However you define the activities of management, and whatever the organisational processes are, an essential part of the process of management is that proper attention be given to the Human Resource function. The human element provides a major part in the overall success of the organisation. Therefore there must be an effective human resource function. In the past, most organisations viewed Human Resource Management (HRM) as an element function, that is an activity that is supportive of the task functions and does not normally have any accountability for the performance of a specific end task. Because of the emphasis on analysis and precision there is a tendency for strategists to concentrate on economic data and ignore the way in which human elements and values can influence the implementation of a strategy. 'Economic analysis of strategy fails to recognise the complex role which people play in the evolution of strategy - strategy is also a product of what people want an organisation to do or what they feel the organisation should be like.?(1).
Understanding the strategic potential of HRM is a relatively recent phenomenon. Strategic HRM attempts to bring HRM to the boardroom. It requires personnel policies and practices to be integrated so that they make a coherent whole, and also that this whole is integrated with the business or organisational strategy.
Strategic HRM has evolved through three main stages. Up until the mid 1960?s HRM comprised mainly a file maintenance stage with most emphasis on selection, recruitment, screening and orientation of the new employee. They also looked after employee-related data and organised the Christmas party.
The second stage, government accountability developed with the arrival of the Civil Rights Act and evolved with subsequent laws. To avoid costly legal battles, the HRM function gained in stature and importance.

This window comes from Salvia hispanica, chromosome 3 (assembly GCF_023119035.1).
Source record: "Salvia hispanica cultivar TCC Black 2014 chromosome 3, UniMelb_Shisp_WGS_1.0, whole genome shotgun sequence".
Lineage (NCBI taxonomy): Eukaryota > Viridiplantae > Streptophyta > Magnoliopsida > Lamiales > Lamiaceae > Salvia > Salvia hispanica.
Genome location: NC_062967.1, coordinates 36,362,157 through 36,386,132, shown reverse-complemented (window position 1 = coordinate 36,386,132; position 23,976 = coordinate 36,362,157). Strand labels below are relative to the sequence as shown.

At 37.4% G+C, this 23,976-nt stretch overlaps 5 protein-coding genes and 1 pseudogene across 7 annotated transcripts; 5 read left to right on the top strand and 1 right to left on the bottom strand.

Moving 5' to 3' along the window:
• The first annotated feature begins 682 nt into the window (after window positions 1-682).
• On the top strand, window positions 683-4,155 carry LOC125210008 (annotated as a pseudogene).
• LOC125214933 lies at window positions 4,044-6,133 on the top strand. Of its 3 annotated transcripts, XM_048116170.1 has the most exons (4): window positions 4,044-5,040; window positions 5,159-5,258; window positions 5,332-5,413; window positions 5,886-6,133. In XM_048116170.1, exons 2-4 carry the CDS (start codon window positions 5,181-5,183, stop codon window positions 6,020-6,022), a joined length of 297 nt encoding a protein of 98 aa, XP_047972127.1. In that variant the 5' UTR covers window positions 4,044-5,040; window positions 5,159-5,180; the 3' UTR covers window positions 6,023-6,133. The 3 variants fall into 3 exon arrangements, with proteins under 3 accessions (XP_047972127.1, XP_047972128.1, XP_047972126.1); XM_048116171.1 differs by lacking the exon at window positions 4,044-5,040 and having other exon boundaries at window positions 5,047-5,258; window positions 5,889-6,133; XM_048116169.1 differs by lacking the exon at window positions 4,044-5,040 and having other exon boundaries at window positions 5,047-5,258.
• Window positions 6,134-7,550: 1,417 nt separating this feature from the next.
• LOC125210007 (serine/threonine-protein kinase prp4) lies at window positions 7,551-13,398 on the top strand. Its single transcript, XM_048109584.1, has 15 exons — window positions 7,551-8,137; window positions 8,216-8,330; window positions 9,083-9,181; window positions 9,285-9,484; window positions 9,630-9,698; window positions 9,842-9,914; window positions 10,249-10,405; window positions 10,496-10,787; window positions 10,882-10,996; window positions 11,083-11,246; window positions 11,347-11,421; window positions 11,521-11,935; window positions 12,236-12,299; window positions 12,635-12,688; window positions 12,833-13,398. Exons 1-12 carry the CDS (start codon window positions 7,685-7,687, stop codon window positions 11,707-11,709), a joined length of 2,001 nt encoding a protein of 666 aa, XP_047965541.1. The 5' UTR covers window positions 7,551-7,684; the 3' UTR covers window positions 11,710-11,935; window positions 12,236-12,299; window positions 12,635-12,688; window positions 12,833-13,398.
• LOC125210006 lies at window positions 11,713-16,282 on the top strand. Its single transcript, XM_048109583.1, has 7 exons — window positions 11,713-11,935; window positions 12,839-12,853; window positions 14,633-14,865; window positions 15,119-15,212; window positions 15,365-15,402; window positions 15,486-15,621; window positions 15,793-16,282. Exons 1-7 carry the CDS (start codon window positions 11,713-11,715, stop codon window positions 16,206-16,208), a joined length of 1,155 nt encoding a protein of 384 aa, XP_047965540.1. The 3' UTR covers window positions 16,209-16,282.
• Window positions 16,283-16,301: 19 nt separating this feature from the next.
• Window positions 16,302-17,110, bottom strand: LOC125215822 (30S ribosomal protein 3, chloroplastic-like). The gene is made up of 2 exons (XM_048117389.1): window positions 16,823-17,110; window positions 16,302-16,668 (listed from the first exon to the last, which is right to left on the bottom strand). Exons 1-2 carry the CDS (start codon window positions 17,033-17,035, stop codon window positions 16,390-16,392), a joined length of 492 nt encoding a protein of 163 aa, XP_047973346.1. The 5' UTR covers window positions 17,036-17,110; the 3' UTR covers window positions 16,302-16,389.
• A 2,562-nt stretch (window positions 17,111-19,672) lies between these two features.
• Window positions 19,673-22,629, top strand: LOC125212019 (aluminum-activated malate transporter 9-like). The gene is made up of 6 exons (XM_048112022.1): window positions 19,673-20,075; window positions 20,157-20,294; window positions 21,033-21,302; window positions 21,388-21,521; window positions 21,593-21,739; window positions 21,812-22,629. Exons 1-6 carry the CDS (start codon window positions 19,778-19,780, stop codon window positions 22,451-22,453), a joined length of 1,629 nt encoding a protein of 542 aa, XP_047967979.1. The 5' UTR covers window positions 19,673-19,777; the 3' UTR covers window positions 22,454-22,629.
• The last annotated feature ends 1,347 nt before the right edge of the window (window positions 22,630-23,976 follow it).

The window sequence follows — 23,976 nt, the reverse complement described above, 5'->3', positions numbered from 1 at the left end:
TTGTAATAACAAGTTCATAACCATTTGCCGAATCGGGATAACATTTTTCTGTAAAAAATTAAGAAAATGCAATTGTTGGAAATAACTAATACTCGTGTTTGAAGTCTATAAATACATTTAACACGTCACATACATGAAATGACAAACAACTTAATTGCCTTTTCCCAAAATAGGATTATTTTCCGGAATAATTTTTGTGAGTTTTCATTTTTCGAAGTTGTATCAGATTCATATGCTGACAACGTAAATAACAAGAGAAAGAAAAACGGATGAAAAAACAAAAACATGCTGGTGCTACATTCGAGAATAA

The third stage in HRM development which began in the late 1970?s and early 1980?s was the realisation that effective HRM could give an organisation competitive advantage. Within this stage HRM is viewed as important for both strategy formulation and implementation. For example 3M?s noted scientists enable the company to pursue a differentiation strategy based on innovative products. At the competitive stage, then, human resources are considered explicitly in conjunction with
strategic management, particularly through the mechanism of human resource planning (2).
Human Resource Strategies currently focus around quality, customer orientation, flexibility, commitment, involvement, leadership, team working and continuous learning
(3). These themes of integration and a central philosophy of people management have been drawn out by a number of writers , for example Handy et al (1989) and Hendry and Pettigrew (1986). As early as 1983 Baird et al went one step beyond this and argued that there can be no organisational strategy without the inclusion of human resources. Firms...